In primary PCI, as in elective PCI, it has been difficult to show that BMS placement reduces rates of mortality and reinfarction. With the introduction and ongoing investigation of the benefit of drug‐eluting stents during PCI, it is unlikely that prospective studies to address the question of mortality and reinfarction after BMS placement compared with balloon angioplasty will be performed. As reocclusion, restenosis and TVR are the major differences in outcome after BMS compared with balloon angioplasty, it can be expected that technical improvements in mechanical reperfusion therapy will further enhance the benefits of stent implantation in terms of these outcome parameters.
We performed our search and selection of trials in accordance with the Quality of Reporting of Meta‐Analyses guidelines.32 Nevertheless, this procedure does not give full protection against the consequences of publication bias. Significant results are more likely to get published than non‐significant ones. Some of the other meta‐analyses have included data from additional non‐published trials of BMS implantation compared with balloon angioplasty. We have chosen not to include the data from these trials as methodology, patient selection, endpoint definitions and the use of core laboratory angiographic analysis are available only in a published, peer‐reviewed manuscript. Another limitation of our approach is that we did not have access to the data of individual patients. Subgroup analyses according to specific clinical or angiographic characteristics would certainly provide important additional clinical insights. Moreover, the effect of crossover on the results cannot be determined. Also, the results are not directly applicable to the treatment of small coronary vessels.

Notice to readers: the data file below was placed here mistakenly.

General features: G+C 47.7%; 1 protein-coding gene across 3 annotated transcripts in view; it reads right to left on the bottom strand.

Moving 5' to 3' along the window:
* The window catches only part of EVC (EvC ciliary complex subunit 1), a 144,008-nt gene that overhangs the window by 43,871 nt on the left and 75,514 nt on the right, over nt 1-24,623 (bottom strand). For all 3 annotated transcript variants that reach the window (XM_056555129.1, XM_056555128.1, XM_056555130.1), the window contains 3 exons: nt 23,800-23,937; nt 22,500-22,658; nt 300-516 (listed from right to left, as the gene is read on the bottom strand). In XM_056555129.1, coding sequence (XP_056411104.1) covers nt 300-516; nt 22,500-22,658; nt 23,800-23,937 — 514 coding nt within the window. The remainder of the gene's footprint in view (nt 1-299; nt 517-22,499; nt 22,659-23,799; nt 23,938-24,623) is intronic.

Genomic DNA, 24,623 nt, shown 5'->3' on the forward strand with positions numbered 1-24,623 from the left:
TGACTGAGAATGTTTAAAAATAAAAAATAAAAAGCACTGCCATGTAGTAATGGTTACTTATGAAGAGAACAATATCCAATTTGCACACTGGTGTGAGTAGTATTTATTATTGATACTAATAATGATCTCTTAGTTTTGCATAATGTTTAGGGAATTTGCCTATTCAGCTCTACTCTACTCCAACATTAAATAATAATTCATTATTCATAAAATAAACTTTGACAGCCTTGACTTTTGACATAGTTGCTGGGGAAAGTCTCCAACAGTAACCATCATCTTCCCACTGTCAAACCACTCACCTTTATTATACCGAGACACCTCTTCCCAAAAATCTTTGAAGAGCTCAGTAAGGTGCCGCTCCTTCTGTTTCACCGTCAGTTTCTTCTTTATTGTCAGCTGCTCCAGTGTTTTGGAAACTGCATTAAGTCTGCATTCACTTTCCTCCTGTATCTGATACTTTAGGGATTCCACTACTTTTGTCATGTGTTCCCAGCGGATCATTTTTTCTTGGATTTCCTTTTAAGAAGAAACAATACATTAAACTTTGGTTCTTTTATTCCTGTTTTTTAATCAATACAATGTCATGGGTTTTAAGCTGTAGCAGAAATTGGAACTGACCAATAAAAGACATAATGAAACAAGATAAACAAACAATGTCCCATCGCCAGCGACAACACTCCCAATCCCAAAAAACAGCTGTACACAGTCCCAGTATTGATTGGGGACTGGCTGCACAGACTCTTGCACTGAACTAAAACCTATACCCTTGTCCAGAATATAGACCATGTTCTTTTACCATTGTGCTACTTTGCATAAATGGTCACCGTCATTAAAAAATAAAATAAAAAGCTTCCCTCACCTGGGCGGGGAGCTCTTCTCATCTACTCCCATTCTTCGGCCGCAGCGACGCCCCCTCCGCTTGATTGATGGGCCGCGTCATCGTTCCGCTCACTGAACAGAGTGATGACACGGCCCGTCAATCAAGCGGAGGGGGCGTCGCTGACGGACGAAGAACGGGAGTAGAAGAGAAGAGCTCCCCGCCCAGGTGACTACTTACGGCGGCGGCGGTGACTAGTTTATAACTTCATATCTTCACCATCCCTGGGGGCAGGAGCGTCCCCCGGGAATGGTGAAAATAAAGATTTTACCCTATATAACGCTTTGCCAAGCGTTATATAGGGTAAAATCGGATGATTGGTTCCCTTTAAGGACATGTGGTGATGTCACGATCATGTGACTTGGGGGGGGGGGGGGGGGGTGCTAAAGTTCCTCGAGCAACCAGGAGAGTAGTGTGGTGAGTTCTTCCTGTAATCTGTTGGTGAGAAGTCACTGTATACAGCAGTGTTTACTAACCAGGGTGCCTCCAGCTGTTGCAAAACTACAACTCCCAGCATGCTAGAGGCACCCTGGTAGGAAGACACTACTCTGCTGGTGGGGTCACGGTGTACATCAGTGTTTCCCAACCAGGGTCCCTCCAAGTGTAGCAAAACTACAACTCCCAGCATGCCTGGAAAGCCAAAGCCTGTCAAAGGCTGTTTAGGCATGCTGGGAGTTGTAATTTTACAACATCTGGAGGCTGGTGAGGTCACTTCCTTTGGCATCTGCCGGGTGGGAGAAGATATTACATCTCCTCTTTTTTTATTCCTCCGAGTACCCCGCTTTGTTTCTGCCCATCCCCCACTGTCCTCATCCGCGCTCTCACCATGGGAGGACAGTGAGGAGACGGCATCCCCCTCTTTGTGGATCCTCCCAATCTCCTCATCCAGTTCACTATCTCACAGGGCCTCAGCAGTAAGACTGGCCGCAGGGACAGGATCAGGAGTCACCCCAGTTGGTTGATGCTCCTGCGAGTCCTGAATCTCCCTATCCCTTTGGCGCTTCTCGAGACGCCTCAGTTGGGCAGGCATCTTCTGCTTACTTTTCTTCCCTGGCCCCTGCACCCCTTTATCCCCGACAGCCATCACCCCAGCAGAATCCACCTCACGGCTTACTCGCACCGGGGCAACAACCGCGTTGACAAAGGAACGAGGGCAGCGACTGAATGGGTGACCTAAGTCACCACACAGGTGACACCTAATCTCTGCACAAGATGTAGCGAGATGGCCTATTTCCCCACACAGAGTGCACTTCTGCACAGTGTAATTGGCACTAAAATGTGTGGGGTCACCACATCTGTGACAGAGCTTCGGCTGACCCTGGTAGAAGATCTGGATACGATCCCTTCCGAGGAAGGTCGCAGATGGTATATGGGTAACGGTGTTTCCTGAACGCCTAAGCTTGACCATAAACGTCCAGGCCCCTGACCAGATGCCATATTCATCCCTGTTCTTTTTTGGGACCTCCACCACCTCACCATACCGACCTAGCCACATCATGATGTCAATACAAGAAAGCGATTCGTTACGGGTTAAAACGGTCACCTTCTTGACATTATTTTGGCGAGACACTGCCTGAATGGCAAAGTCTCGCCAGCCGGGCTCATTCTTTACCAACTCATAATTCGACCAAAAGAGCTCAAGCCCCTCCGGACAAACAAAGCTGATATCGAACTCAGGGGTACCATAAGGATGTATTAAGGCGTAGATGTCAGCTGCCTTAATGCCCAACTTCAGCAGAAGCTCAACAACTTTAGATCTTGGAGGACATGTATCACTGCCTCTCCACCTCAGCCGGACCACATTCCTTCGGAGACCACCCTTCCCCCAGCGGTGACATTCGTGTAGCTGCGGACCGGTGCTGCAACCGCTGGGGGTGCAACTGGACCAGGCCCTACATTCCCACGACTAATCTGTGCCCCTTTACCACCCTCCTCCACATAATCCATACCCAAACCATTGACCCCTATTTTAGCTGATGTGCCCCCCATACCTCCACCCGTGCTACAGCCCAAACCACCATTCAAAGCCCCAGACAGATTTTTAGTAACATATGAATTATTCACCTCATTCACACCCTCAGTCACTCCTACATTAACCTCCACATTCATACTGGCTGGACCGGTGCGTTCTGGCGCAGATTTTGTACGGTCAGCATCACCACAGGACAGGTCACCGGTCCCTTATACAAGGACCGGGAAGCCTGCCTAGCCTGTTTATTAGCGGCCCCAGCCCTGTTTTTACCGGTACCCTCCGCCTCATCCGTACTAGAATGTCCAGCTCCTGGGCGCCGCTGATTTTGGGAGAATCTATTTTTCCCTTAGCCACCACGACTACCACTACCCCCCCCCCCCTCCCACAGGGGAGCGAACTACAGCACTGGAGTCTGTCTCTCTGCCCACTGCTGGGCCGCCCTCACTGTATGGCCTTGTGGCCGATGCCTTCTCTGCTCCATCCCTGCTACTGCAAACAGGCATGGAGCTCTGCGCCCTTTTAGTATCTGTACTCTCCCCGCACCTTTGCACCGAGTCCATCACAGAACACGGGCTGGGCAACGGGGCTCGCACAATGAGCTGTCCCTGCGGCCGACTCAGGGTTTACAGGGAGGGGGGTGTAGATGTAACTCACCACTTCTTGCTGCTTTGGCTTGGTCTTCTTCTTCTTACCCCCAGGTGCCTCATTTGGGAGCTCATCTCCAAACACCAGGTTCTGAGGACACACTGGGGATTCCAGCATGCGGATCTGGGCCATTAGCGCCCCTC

Further limitations are the sources of clinical heterogeneity between the trials. Firstly, some of the studies were designed to randomise the patients after successfull balloon angioplasty,5,7,8 which might have resulted in an underestimation of the true effect of BMS. Furthermore, even though angiographic results are partially standardised by the use of angiographic core laboratories, we cannot exclude unmeasured differences in the outcomes across the studies. Finally, changing trends in the use of concomitant pharmacotherapy and the remarkable progress in stent technology has resulted in pharmacological and technical differences between the early trials and the more recent studies, which may also have influenced the results.
Intracoronary stent implantation has become the principal reperfusion technique after initial recanalisation with wire and balloon in patients with ST‐elevation MI. Compared with balloon angioplasty supported by provisional stenting, routine BMS implantation results in an impressive benefit in terms of reocclusion and restenosis. There was no difference in the rate of subacute thrombosis between the two groups. As confirmed by previous studies, there are benefits from BMS compared with balloon angioplasty in terms of TVR. These findings do not seem to translate into a mortality benefit or a lower rate of reinfarction in the pooled data, but a longer follow‐up period may be needed to detect a deleterious effect of a reocclusion of the infarct‐related vessel. As current practice is mainly based on a beneficial effect of BMS on revascularisation rate as a measure of infarct‐related vessel patency, we believe our angiographic findings support BMS placement in acute MI. Moreover, the discrepancy between angiographic and clinical outcome measures has important implications for future studies investigating further technical improvements in mechanical reperfusion therapy, such as the use of drug‐eluting stents and devices for distal protection of the infarct‐related vessel.
BMS - bare‐metal stent
CABG - coronary artery bypass grafting
MI - myocardial infarction
PCI - percutaneous coronary intervention
PAMI - Primary Angioplasty in Myocardial Infraction
RCT - randomised controlled trial
TIMI - thrombolysis in myocardial infarction
TVR - target vessel revascularisation
Competing interest: None.